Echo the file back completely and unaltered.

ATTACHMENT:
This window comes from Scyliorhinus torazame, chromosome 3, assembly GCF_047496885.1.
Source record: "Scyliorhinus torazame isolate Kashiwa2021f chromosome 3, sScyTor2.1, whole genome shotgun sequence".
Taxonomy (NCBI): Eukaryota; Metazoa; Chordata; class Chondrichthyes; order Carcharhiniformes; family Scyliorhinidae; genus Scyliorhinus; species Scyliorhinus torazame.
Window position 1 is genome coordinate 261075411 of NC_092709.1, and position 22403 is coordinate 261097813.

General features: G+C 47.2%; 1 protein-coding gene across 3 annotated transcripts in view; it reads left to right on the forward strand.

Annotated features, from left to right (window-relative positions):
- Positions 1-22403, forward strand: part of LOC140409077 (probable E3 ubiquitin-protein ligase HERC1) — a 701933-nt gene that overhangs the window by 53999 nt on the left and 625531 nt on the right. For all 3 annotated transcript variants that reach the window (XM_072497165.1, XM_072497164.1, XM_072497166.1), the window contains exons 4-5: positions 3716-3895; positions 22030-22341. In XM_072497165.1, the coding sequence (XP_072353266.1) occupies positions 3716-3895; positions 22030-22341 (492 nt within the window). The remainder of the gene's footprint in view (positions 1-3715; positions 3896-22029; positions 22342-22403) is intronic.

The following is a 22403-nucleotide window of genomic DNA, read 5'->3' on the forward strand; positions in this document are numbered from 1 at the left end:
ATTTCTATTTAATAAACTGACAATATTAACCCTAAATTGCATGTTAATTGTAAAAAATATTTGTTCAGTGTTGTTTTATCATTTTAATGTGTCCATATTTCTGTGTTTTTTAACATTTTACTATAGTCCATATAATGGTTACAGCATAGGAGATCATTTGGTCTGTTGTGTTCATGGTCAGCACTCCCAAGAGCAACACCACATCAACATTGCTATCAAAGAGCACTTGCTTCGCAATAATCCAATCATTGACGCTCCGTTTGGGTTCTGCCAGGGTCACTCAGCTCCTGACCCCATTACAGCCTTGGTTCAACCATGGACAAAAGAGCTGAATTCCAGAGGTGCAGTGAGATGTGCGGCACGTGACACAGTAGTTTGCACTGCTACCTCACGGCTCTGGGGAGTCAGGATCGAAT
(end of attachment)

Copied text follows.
This window comes from Scyliorhinus torazame, chromosome 3, assembly GCF_047496885.1.
Source record: "Scyliorhinus torazame isolate Kashiwa2021f chromosome 3, sScyTor2.1, whole genome shotgun sequence".
Taxonomy (NCBI): Eukaryota; Metazoa; Chordata; class Chondrichthyes; order Carcharhiniformes; family Scyliorhinidae; genus Scyliorhinus; species Scyliorhinus torazame.
Window position 1 is genome coordinate 261075411 of NC_092709.1, and position 22403 is coordinate 261097813.

General features: G+C 47.2%; 1 protein-coding gene across 3 annotated transcripts in view; it reads left to right on the forward strand.

Annotated features, from left to right (window-relative positions):
- Positions 1-22403, forward strand: part of LOC140409077 (probable E3 ubiquitin-protein ligase HERC1) — a 701933-nt gene that overhangs the window by 53999 nt on the left and 625531 nt on the right. For all 3 annotated transcript variants that reach the window (XM_072497165.1, XM_072497164.1, XM_072497166.1), the window contains exons 4-5: positions 3716-3895; positions 22030-22341. In XM_072497165.1, the coding sequence (XP_072353266.1) occupies positions 3716-3895; positions 22030-22341 (492 nt within the window). The remainder of the gene's footprint in view (positions 1-3715; positions 3896-22029; positions 22342-22403) is intronic.

The following is a 22403-nucleotide window of genomic DNA, read 5'->3' on the forward strand; positions in this document are numbered from 1 at the left end:
ATTTCTATTTAATAAACTGACAATATTAACCCTAAATTGCATGTTAATTGTAAAAAATATTTGTTCAGTGTTGTTTTATCATTTTAATGTGTCCATATTTCTGTGTTTTTTAACATTTTACTATAGTCCATATAATGGTTACAGCATAGGAGATCATTTGGTCTGTTGTGTTCATGGTCAGCACTCCCAAGAGCAACACCACATCAACATTGCTATCAAAGAGCACTTGCTTCGCAATAATCCAATCATTGACGCTCCGTTTGGGTTCTGCCAGGGTCACTCAGCTCCTGACCCCATTACAGCCTTGGTTCAACCATGGACAAAAGAGCTGAATTCCAGAGGTGCAGTGAGATGTGCGGCACGTGACACAGTAGTTTGCACTGCTACCTCACGGCTCTGGGGAGTCAGGATCGAAT